Background: Impaired cellular immunity appears to be a risk factor for progression of cervical neoplasia, but the immunobiology of neoplastic progression is poorly understood. The objective of this study was to characterize the subpopulations of T lymphocytes that infiltrate various grades of cervical neoplasia including metaplasia to invasive cancer in immunocompetent women.
Method: In 65 patients with a spectrum of cervical disease ranging from normal cytology to carcinoma, the relative proportions of total T lymphocytes and CD4- or CD8-expressing (helper or cytotoxic) T lymphocyte subsets were determined by immunohistochemistry.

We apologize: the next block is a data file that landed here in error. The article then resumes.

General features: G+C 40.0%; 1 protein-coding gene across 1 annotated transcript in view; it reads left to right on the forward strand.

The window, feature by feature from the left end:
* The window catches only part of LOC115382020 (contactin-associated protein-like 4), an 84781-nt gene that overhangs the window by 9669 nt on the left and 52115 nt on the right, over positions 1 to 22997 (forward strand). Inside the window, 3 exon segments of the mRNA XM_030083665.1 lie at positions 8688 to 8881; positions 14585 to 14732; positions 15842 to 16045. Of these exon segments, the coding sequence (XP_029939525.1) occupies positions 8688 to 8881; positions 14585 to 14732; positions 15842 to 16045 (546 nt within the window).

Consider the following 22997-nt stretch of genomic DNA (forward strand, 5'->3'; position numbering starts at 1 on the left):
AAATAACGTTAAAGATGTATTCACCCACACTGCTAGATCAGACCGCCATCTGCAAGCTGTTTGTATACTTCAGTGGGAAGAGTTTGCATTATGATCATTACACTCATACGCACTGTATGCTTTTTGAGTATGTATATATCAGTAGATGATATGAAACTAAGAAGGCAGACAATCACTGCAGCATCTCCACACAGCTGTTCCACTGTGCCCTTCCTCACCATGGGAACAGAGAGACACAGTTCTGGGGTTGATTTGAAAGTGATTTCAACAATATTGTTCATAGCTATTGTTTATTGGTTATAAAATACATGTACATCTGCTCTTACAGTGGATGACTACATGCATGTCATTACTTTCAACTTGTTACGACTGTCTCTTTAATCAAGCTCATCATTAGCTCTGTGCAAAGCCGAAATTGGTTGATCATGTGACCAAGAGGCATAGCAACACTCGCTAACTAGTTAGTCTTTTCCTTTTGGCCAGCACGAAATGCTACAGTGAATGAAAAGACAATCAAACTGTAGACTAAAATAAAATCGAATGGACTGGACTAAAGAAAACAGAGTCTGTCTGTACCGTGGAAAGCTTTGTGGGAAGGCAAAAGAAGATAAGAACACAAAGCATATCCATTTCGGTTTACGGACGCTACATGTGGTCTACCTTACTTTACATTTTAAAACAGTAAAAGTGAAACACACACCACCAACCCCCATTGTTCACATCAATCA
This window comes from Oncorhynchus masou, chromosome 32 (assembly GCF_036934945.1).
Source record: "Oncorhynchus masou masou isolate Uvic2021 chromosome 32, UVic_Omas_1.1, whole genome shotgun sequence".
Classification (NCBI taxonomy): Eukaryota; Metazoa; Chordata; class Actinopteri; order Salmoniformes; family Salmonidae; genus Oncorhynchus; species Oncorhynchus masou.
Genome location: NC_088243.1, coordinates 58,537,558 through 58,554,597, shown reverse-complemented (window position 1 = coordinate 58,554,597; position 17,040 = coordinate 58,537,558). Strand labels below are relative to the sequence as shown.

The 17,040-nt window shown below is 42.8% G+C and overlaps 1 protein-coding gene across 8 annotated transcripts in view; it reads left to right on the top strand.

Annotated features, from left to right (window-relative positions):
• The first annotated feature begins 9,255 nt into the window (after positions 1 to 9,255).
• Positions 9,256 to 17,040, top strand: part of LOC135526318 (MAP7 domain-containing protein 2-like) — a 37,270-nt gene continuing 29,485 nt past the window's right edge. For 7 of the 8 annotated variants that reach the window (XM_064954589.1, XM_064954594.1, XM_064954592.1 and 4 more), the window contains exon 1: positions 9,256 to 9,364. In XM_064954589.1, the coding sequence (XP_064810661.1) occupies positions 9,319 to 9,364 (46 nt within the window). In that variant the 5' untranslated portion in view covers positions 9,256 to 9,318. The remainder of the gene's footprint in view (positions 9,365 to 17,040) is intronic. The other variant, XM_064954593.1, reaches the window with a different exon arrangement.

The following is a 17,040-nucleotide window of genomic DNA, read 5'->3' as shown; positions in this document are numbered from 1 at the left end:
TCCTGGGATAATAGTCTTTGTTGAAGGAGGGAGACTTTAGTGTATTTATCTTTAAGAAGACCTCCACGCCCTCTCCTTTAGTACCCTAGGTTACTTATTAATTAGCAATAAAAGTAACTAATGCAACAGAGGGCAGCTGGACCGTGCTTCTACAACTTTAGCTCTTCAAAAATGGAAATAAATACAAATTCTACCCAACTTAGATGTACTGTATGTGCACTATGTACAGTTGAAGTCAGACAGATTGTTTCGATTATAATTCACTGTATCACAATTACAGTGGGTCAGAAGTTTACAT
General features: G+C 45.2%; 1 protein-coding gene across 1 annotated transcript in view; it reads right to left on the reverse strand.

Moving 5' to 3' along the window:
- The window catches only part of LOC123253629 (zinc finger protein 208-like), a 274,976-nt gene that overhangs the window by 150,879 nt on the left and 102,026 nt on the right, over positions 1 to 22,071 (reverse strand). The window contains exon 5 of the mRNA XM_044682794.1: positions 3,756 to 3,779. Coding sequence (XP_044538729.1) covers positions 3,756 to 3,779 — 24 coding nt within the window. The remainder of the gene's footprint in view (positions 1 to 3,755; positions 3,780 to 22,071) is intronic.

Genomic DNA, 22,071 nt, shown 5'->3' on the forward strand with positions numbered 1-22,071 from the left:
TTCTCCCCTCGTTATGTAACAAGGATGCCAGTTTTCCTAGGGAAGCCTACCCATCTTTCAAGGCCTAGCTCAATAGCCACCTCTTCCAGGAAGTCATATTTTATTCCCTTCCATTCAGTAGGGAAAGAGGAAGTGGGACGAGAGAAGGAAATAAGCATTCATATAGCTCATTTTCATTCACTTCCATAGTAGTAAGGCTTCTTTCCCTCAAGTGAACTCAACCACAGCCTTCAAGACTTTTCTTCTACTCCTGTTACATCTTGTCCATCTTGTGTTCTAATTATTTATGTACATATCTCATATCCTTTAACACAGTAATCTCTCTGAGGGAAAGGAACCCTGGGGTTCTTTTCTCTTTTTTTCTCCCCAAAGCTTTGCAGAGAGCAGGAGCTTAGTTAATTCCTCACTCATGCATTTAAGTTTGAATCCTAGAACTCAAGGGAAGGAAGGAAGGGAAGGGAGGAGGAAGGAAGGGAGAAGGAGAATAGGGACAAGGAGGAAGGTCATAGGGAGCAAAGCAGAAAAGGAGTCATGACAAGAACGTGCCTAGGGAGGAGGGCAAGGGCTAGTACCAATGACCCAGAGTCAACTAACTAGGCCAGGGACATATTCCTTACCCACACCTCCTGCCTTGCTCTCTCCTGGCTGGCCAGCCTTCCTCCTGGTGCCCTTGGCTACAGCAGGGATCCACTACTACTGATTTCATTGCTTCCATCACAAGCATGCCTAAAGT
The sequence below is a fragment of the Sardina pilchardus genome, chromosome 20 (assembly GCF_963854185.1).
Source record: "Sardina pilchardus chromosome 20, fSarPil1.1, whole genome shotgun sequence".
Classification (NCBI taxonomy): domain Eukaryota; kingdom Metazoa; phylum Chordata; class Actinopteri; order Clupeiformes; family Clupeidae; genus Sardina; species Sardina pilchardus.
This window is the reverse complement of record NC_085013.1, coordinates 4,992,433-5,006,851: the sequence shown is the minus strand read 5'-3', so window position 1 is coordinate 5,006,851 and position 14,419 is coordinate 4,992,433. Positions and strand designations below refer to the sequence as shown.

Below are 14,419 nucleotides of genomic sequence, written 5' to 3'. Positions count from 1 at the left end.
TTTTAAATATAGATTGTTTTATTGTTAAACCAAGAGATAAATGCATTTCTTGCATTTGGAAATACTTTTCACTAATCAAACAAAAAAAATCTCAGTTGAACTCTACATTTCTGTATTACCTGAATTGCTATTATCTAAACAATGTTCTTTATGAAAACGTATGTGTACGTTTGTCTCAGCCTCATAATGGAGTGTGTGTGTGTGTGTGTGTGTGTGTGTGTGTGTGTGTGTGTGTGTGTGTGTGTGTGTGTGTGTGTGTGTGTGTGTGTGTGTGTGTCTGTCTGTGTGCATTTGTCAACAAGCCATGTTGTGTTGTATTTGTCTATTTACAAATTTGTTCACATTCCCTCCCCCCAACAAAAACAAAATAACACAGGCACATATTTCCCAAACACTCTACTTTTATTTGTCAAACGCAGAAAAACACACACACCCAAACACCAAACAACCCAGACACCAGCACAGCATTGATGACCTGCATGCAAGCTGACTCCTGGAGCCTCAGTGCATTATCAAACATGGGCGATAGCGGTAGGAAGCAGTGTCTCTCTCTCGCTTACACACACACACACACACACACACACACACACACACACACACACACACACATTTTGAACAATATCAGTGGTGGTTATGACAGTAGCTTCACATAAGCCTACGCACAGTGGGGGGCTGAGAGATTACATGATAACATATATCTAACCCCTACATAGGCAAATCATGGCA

Results: When the invasive carcinoma stromal infiltrate was compared with the infiltrate of preinvasive lesions, the numbers of total T cells and the CD8-positive subset increased significantly in the invasive cancers (P < 0.005). Although immunocyte infiltrates were highly concentrated in focal clusters beneath the preinvasive squamous lesions, the CD8-positive immunocytes diffusely infiltrated the invading tumor.
Conclusions: The CD8-positive T cell infiltrate far exceeded the CD4-positive cells in the invasive, but not in the preinvasive lesions, a finding that suggests that CD8 cells are recruited preferentially to cervical lesions with progression to invasion.